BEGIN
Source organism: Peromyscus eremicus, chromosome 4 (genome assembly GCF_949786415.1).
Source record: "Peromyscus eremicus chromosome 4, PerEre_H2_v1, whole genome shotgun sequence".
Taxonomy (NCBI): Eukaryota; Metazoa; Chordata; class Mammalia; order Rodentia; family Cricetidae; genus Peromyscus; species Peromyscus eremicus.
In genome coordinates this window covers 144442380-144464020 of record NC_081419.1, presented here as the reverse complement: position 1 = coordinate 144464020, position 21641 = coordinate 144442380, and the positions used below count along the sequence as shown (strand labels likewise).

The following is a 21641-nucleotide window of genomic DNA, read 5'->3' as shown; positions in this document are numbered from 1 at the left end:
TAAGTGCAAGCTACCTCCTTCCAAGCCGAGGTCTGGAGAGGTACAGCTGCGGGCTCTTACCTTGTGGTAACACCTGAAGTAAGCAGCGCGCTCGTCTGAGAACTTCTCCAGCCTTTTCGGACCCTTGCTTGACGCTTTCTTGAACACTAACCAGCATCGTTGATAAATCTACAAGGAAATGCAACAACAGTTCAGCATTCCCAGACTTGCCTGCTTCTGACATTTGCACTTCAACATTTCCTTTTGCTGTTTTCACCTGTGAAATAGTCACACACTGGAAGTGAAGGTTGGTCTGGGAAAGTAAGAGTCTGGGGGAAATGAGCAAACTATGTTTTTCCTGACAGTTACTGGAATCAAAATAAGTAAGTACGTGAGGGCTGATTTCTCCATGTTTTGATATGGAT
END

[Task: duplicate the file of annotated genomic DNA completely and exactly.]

Source organism: Peromyscus eremicus, chromosome 4 (genome assembly GCF_949786415.1).
Source record: "Peromyscus eremicus chromosome 4, PerEre_H2_v1, whole genome shotgun sequence".
Taxonomy (NCBI): Eukaryota; Metazoa; Chordata; class Mammalia; order Rodentia; family Cricetidae; genus Peromyscus; species Peromyscus eremicus.
In genome coordinates this window covers 144442380-144464020 of record NC_081419.1, presented here as the reverse complement: position 1 = coordinate 144464020, position 21641 = coordinate 144442380, and the positions used below count along the sequence as shown (strand labels likewise).

The following is a 21641-nucleotide window of genomic DNA, read 5'->3' as shown; positions in this document are numbered from 1 at the left end:
TAAGTGCAAGCTACCTCCTTCCAAGCCGAGGTCTGGAGAGGTACAGCTGCGGGCTCTTACCTTGTGGTAACACCTGAAGTAAGCAGCGCGCTCGTCTGAGAACTTCTCCAGCCTTTTCGGACCCTTGCTTGACGCTTTCTTGAACACTAACCAGCATCGTTGATAAATCTACAAGGAAATGCAACAACAGTTCAGCATTCCCAGACTTGCCTGCTTCTGACATTTGCACTTCAACATTTCCTTTTGCTGTTTTCACCTGTGAAATAGTCACACACTGGAAGTGAAGGTTGGTCTGGGAAAGTAAGAGTCTGGGGGAAATGAGCAAACTATGTTTTTCCTGACAGTTACTGGAATCAAAATAAGTAAGTACGTGAGGGCTGATTTCTCCATGTTTTGATATGGAT